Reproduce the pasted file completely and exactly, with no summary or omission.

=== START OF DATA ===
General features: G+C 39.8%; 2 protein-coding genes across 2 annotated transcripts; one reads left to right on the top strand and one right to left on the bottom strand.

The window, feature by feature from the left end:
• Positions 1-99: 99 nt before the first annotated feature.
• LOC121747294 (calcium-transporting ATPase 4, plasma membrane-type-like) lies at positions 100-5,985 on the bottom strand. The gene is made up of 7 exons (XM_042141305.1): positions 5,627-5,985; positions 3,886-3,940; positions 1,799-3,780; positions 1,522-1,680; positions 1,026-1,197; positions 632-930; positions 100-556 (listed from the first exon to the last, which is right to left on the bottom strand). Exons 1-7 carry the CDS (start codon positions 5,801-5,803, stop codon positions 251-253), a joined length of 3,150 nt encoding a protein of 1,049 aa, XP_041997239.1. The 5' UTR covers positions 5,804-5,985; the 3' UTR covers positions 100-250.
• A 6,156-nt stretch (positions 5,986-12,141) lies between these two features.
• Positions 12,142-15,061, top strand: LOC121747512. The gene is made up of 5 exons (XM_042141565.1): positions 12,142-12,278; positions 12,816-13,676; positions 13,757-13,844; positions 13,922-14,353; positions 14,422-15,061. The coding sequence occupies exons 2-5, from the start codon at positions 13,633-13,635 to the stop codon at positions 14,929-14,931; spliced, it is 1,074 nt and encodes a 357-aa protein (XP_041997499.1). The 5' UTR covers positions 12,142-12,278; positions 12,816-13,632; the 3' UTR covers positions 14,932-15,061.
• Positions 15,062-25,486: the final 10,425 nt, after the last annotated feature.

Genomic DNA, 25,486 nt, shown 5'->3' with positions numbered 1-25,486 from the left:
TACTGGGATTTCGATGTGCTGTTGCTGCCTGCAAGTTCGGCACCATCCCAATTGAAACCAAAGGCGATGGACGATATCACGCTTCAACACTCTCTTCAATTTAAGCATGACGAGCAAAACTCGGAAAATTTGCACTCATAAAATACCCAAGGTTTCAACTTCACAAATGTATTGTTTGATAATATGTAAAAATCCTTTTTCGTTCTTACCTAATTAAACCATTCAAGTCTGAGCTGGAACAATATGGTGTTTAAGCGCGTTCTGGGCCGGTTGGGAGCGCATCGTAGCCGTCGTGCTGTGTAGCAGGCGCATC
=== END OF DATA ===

General features: G+C 39.8%; 2 protein-coding genes across 2 annotated transcripts; one reads left to right on the top strand and one right to left on the bottom strand.

The window, feature by feature from the left end:
• Positions 1-99: 99 nt before the first annotated feature.
• LOC121747294 (calcium-transporting ATPase 4, plasma membrane-type-like) lies at positions 100-5,985 on the bottom strand. The gene is made up of 7 exons (XM_042141305.1): positions 5,627-5,985; positions 3,886-3,940; positions 1,799-3,780; positions 1,522-1,680; positions 1,026-1,197; positions 632-930; positions 100-556 (listed from the first exon to the last, which is right to left on the bottom strand). Exons 1-7 carry the CDS (start codon positions 5,801-5,803, stop codon positions 251-253), a joined length of 3,150 nt encoding a protein of 1,049 aa, XP_041997239.1. The 5' UTR covers positions 5,804-5,985; the 3' UTR covers positions 100-250.
• A 6,156-nt stretch (positions 5,986-12,141) lies between these two features.
• Positions 12,142-15,061, top strand: LOC121747512. The gene is made up of 5 exons (XM_042141565.1): positions 12,142-12,278; positions 12,816-13,676; positions 13,757-13,844; positions 13,922-14,353; positions 14,422-15,061. The coding sequence occupies exons 2-5, from the start codon at positions 13,633-13,635 to the stop codon at positions 14,929-14,931; spliced, it is 1,074 nt and encodes a 357-aa protein (XP_041997499.1). The 5' UTR covers positions 12,142-12,278; positions 12,816-13,632; the 3' UTR covers positions 14,932-15,061.
• Positions 15,062-25,486: the final 10,425 nt, after the last annotated feature.

Genomic DNA, 25,486 nt, shown 5'->3' with positions numbered 1-25,486 from the left:
TACTGGGATTTCGATGTGCTGTTGCTGCCTGCAAGTTCGGCACCATCCCAATTGAAACCAAAGGCGATGGACGATATCACGCTTCAACACTCTCTTCAATTTAAGCATGACGAGCAAAACTCGGAAAATTTGCACTCATAAAATACCCAAGGTTTCAACTTCACAAATGTATTGTTTGATAATATGTAAAAATCCTTTTTCGTTCTTACCTAATTAAACCATTCAAGTCTGAGCTGGAACAATATGGTGTTTAAGCGCGTTCTGGGCCGGTTGGGAGCGCATCGTAGCCGTCGTGCTGTGTAGCAGGCGCATC